I have been sitting above the fog, watching the clouds stream in all day today, enjoying the sunshine and warmth, aware of the upcoming storm system. The day is almost done, so it was time to check NOAA’s forecast discussion. This is what the professionals say about tomorrow’s outlook.
“CURRENT FORECAST HAS LIGHT RAIN BEGINNING AROUND SUNRISE WITH PERIODS OF MODERATE TO HEAVY RAIN AS THE MORNING PROGRESSES. THE RAIN BAND WILL MOVE IN PARALLEL TO THE COASTLINE THEREFORE ALL AREAS OF THE NORTHERN AND CENTRAL COAST WILL SEE THE ONSET OF THE RAIN AROUND THE SAME TIME. RAIN WILL THEN SPREAD INLAND FROM WEST TO EAST ACROSS THE REGION. THE GFS AND NAM SOLUTIONS REMAIN WETTER THEN THE ECMWF ESPECIALLY OVER THE SOUTHERN HALF OF THE CWA. HAVE TRENDED THE FORECAST WETTER OVER THIS AREA AS THERE APPEARS TO BE SUFFICIENT MOISTURE OVER THE PACIFIC TO JUSTIFY THIS SOLUTION. THEREFORE RAIN IS ANTICIPATED ACROSS THE ENTIRE REGION ON MONDAY WITH ACCUMULATIONS ANYWHERE FROM A QUARTER TO A HALF AN INCH WITH HIGHER ACCUMULATIONS EXPECTED IN THE HILLS. MODELS CONTINUE TO MOVE THIS SYSTEM TO THE EAST RELATIVELY FAST WITH RAIN TRANSITIONING TO SHOWERS BY MONDAY NIGHT. SHOWERS SHOULD COME TO AN END BY TUESDAY MORNING.”
My life is a tad complicated right now, due to Gideon’s heartworm treatment, work that got postponed so I could vacation, systems that keep going out, or which are in need of considerable attention — all of which is making keeping up with Big Sur events a bit of a challenge. For example, I wanted to post a few links to the wonderful photos I have found of the big, big, BIG Sur Fashion show at the HML on Thursday, and the 2010 film festival schedule also at HML, and the Whale Rally on May 23rd, but the time has just not been there for me.
Because it might be missed in the comment section of my blog on the History Spotlight on the Condors, and because it is such a happy occurrence, I decided to reproduce Joe’s comment in its entirety here. Good job, Joe!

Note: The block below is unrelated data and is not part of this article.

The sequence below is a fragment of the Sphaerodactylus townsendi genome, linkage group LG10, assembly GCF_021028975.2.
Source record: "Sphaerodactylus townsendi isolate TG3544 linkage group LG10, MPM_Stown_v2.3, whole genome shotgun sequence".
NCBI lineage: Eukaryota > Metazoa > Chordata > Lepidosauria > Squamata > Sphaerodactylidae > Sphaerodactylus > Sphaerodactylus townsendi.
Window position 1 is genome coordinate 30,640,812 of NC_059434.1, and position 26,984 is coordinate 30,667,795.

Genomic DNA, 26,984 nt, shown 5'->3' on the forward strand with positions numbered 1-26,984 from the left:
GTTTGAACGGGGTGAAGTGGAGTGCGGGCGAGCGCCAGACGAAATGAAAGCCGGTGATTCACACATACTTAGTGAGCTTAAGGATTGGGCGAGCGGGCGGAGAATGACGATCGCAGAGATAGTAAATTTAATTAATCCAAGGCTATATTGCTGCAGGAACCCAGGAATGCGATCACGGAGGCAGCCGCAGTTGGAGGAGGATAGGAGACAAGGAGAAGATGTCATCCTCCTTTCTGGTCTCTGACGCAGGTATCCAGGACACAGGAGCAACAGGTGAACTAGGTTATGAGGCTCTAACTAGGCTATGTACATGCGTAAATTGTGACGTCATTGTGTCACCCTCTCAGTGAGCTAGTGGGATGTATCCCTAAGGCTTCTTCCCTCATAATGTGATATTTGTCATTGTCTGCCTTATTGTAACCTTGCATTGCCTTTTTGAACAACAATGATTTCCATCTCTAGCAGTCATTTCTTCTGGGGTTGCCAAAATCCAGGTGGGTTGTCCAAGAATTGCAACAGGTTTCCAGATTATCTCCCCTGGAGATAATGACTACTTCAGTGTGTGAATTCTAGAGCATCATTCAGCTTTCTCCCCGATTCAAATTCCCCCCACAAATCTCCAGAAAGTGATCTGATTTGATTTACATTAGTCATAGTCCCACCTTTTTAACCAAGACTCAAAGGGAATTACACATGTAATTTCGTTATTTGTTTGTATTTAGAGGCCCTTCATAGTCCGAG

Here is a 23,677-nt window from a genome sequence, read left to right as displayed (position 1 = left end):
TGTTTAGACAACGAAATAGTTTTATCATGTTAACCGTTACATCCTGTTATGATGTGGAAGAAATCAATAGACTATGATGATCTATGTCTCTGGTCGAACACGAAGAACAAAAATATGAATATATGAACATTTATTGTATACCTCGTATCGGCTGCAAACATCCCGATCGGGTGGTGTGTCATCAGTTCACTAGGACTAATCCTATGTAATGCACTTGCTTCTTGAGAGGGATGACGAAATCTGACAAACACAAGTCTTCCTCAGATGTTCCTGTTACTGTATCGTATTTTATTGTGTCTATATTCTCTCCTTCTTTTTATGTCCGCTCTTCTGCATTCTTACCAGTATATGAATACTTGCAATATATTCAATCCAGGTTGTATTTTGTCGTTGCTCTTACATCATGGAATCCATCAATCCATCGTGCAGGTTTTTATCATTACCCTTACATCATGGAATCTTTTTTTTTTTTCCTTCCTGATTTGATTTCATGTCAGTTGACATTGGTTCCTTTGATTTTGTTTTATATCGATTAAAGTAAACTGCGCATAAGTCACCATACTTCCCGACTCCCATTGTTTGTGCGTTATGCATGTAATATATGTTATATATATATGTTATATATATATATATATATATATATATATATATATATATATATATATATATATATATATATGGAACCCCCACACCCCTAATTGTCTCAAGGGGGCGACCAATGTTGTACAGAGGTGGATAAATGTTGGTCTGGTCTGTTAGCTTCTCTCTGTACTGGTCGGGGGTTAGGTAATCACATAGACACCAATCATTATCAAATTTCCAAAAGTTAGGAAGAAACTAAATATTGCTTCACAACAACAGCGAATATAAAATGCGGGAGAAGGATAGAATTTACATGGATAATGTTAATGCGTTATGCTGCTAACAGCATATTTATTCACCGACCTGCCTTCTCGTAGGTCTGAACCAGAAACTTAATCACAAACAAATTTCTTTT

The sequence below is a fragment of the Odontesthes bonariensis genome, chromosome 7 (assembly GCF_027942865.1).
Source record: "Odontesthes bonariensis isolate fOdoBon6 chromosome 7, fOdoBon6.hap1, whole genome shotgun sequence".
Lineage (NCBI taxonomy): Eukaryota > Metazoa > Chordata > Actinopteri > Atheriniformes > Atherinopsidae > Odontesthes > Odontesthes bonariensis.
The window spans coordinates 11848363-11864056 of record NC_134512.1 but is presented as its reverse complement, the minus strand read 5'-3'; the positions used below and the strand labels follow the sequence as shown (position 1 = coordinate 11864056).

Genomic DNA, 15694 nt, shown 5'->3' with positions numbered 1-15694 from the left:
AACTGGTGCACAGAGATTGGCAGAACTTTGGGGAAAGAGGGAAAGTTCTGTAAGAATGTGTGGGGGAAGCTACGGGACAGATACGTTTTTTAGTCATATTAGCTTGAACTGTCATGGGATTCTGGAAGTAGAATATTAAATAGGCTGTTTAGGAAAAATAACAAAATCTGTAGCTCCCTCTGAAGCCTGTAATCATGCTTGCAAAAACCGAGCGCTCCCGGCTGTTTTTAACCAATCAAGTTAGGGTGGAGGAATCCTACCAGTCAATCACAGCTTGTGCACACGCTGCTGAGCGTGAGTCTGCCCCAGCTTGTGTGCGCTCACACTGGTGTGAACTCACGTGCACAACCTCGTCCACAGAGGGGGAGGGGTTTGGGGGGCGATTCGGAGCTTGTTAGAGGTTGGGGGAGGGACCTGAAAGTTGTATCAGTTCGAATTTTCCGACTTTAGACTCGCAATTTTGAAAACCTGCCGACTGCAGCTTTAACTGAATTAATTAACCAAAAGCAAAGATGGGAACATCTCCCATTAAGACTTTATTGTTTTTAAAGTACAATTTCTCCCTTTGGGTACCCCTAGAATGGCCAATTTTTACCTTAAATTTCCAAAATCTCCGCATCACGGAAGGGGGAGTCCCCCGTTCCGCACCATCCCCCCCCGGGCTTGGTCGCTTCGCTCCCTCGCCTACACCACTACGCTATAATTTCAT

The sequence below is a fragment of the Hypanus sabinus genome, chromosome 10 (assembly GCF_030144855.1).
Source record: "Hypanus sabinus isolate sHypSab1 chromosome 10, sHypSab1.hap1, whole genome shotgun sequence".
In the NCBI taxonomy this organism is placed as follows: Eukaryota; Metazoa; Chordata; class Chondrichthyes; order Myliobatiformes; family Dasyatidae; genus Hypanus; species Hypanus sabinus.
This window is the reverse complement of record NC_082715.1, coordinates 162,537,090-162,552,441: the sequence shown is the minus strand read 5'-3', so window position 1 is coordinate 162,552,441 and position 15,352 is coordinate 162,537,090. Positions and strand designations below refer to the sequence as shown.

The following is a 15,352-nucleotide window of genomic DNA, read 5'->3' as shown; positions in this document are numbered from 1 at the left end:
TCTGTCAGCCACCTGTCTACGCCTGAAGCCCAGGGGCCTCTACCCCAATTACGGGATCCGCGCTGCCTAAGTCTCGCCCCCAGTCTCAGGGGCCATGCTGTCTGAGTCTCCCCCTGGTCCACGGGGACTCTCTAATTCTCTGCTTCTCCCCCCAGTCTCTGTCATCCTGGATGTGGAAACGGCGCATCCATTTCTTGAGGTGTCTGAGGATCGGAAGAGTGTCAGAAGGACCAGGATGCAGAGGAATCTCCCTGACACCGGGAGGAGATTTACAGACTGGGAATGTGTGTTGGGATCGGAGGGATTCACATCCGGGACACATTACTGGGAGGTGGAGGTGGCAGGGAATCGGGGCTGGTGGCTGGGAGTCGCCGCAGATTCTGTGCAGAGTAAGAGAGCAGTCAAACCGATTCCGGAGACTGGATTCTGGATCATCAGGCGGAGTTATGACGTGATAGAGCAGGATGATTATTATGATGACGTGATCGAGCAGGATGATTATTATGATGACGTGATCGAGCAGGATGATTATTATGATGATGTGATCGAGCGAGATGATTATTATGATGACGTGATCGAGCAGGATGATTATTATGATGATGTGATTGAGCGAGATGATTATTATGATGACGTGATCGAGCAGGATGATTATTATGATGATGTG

Thanks for posting the news about our missing condor, #204. I have good news to report on his status…he was finally captured down in southern California at Hopper Mountain Wildlife Refuge (near Fillmore, CA)in mid April.
He disappeared from Big Sur in early April shortly after we noticed a major decline in his health. I immediatley alerted Big Sur residents that live in the vicinity of his nesting territory to keep on the lookout for a sick condor. We attempted to capture him near one of his night-time roost spots, but he was still strong enough to elude us and then he went completely off the radar. A volunteer took me up in his airplane to track 204’s radio signal, but nothing…we flew all the way down to SLO and back up the coast.
A few days later we recieived a call from our partners in So Cal (US Fish and Wildlife Service, who I had alerted as well) that 204 had arrived at their condor release site. The last time 204 flew to that site was 4 years ago, which caught me by surprise, but I always knew it was a possibility. He was so lethargic in Big Sur I didn’t think he had the strength to make the 250 mile flight, but he did it…really amazing. He was captured the following day and is now recovering at Los Angeles Zoo.
It appears he sustained two injuries to his wings, which he may have been inflicted during an attack by a Golden Eagle. One of his injuries was a puncture wound that went completely through his wing, most likely from the talon of an eagle. The injuries made him more vulnerable to the flock and likely caused him to be singled out. If your a dominant male that is injured, you become a target for lower ranking males. I witnessed this firsthand and believe this directly led to his poor health and emaciation…the less dominant birds wouldn’t let him feed. He continues to do well at the Zoo and we plan to re-release him later this month.
A big Thanks to the community for keeping an eye out for Big Sur’s wildlife, they really need us to be their protectors. Great spotlight story on the condor…check out our monthly field notes for updates on the Big Sur condor flock. fieldnotes
Cheers, Joe Burnett- Ventana Wildlife Society